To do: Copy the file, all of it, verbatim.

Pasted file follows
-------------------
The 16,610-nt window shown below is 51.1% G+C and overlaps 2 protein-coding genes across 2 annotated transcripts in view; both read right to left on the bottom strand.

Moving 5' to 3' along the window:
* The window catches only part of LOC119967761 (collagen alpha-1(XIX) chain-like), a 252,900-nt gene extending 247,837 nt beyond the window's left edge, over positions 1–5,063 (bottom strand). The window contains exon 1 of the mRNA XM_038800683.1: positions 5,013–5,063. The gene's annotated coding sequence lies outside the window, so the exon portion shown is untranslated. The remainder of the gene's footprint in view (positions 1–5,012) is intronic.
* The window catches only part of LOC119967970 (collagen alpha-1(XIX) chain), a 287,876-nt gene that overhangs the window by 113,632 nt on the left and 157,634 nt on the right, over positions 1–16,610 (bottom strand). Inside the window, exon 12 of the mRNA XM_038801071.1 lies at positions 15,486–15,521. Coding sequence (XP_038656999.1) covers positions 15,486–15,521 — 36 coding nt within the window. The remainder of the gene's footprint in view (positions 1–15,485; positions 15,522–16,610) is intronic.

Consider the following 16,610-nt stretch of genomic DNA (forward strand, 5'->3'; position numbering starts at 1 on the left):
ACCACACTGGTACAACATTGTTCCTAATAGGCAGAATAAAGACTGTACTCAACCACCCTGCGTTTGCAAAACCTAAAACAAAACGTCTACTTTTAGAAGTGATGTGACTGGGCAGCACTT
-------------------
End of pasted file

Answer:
The 16,610-nt window shown below is 51.1% G+C and overlaps 2 protein-coding genes across 2 annotated transcripts in view; both read right to left on the bottom strand.

Moving 5' to 3' along the window:
* The window catches only part of LOC119967761 (collagen alpha-1(XIX) chain-like), a 252,900-nt gene extending 247,837 nt beyond the window's left edge, over positions 1–5,063 (bottom strand). The window contains exon 1 of the mRNA XM_038800683.1: positions 5,013–5,063. The gene's annotated coding sequence lies outside the window, so the exon portion shown is untranslated. The remainder of the gene's footprint in view (positions 1–5,012) is intronic.
* The window catches only part of LOC119967970 (collagen alpha-1(XIX) chain), a 287,876-nt gene that overhangs the window by 113,632 nt on the left and 157,634 nt on the right, over positions 1–16,610 (bottom strand). Inside the window, exon 12 of the mRNA XM_038801071.1 lies at positions 15,486–15,521. Coding sequence (XP_038656999.1) covers positions 15,486–15,521 — 36 coding nt within the window. The remainder of the gene's footprint in view (positions 1–15,485; positions 15,522–16,610) is intronic.

Consider the following 16,610-nt stretch of genomic DNA (forward strand, 5'->3'; position numbering starts at 1 on the left):
ACCACACTGGTACAACATTGTTCCTAATAGGCAGAATAAAGACTGTACTCAACCACCCTGCGTTTGCAAAACCTAAAACAAAACGTCTACTTTTAGAAGTGATGTGACTGGGCAGCACTT